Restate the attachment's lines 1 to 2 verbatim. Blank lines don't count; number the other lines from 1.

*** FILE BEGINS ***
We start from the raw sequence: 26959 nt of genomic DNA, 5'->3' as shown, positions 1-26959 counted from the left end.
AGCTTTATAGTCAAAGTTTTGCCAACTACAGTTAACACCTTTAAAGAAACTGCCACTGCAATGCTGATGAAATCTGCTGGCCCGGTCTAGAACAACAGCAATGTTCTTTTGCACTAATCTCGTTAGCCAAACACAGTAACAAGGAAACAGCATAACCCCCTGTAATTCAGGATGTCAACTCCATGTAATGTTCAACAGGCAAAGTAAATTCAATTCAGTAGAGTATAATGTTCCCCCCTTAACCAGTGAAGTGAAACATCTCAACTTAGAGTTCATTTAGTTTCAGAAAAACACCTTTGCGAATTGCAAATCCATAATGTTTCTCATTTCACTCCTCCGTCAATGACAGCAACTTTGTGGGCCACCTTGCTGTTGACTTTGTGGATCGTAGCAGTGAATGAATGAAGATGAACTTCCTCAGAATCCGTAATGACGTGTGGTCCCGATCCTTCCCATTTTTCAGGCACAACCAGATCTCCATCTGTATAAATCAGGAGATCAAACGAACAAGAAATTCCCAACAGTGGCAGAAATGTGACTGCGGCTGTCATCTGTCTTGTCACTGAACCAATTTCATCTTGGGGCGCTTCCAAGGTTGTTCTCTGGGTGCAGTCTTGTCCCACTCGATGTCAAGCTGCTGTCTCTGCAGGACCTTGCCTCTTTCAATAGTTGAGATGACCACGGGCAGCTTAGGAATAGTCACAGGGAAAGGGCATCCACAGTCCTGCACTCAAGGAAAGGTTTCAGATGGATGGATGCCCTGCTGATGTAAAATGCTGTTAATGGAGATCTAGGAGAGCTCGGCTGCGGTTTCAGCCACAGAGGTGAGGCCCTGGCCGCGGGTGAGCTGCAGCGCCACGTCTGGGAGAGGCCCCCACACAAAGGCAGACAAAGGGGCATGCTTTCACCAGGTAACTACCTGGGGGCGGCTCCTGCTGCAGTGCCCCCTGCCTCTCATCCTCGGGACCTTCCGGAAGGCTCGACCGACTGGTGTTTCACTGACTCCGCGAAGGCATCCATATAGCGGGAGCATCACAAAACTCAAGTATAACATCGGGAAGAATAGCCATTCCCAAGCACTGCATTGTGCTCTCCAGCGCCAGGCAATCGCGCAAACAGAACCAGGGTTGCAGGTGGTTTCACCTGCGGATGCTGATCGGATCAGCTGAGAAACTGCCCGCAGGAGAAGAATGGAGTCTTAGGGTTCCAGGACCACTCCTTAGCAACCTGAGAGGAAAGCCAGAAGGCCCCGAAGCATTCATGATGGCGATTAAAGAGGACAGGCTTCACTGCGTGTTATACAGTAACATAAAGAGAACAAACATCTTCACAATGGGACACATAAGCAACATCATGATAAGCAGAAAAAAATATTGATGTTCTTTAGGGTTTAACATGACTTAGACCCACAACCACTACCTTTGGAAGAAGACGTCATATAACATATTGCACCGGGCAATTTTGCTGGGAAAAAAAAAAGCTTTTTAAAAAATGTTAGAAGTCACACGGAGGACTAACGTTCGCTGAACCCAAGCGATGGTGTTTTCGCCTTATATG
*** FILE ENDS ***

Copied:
We start from the raw sequence: 26959 nt of genomic DNA, 5'->3' as shown, positions 1-26959 counted from the left end.
AGCTTTATAGTCAAAGTTTTGCCAACTACAGTTAACACCTTTAAAGAAACTGCCACTGCAATGCTGATGAAATCTGCTGGCCCGGTCTAGAACAACAGCAATGTTCTTTTGCACTAATCTCGTTAGCCAAACACAGTAACAAGGAAACAGCATAACCCCCTGTAATTCAGGATGTCAACTCCATGTAATGTTCAACAGGCAAAGTAAATTCAATTCAGTAGAGTATAATGTTCCCCCCTTAACCAGTGAAGTGAAACATCTCAACTTAGAGTTCATTTAGTTTCAGAAAAACACCTTTGCGAATTGCAAATCCATAATGTTTCTCATTTCACTCCTCCGTCAATGACAGCAACTTTGTGGGCCACCTTGCTGTTGACTTTGTGGATCGTAGCAGTGAATGAATGAAGATGAACTTCCTCAGAATCCGTAATGACGTGTGGTCCCGATCCTTCCCATTTTTCAGGCACAACCAGATCTCCATCTGTATAAATCAGGAGATCAAACGAACAAGAAATTCCCAACAGTGGCAGAAATGTGACTGCGGCTGTCATCTGTCTTGTCACTGAACCAATTTCATCTTGGGGCGCTTCCAAGGTTGTTCTCTGGGTGCAGTCTTGTCCCACTCGATGTCAAGCTGCTGTCTCTGCAGGACCTTGCCTCTTTCAATAGTTGAGATGACCACGGGCAGCTTAGGAATAGTCACAGGGAAAGGGCATCCACAGTCCTGCACTCAAGGAAAGGTTTCAGATGGATGGATGCCCTGCTGATGTAAAATGCTGTTAATGGAGATCTAGGAGAGCTCGGCTGCGGTTTCAGCCACAGAGGTGAGGCCCTGGCCGCGGGTGAGCTGCAGCGCCACGTCTGGGAGAGGCCCCCACACAAAGGCAGACAAAGGGGCATGCTTTCACCAGGTAACTACCTGGGGGCGGCTCCTGCTGCAGTGCCCCCTGCCTCTCATCCTCGGGACCTTCCGGAAGGCTCGACCGACTGGTGTTTCACTGACTCCGCGAAGGCATCCATATAGCGGGAGCATCACAAAACTCAAGTATAACATCGGGAAGAATAGCCATTCCCAAGCACTGCATTGTGCTCTCCAGCGCCAGGCAATCGCGCAAACAGAACCAGGGTTGCAGGTGGTTTCACCTGCGGATGCTGATCGGATCAGCTGAGAAACTGCCCGCAGGAGAAGAATGGAGTCTTAGGGTTCCAGGACCACTCCTTAGCAACCTGAGAGGAAAGCCAGAAGGCCCCGAAGCATTCATGATGGCGATTAAAGAGGACAGGCTTCACTGCGTGTTATACAGTAACATAAAGAGAACAAACATCTTCACAATGGGACACATAAGCAACATCATGATAAGCAGAAAAAAATATTGATGTTCTTTAGGGTTTAACATGACTTAGACCCACAACCACTACCTTTGGAAGAAGACGTCATATAACATATTGCACCGGGCAATTTTGCTGGGAAAAAAAAAAGCTTTTTAAAAAATGTTAGAAGTCACACGGAGGACTAACGTTCGCTGAACCCAAGCGATGGTGTTTTCGCCTTATATG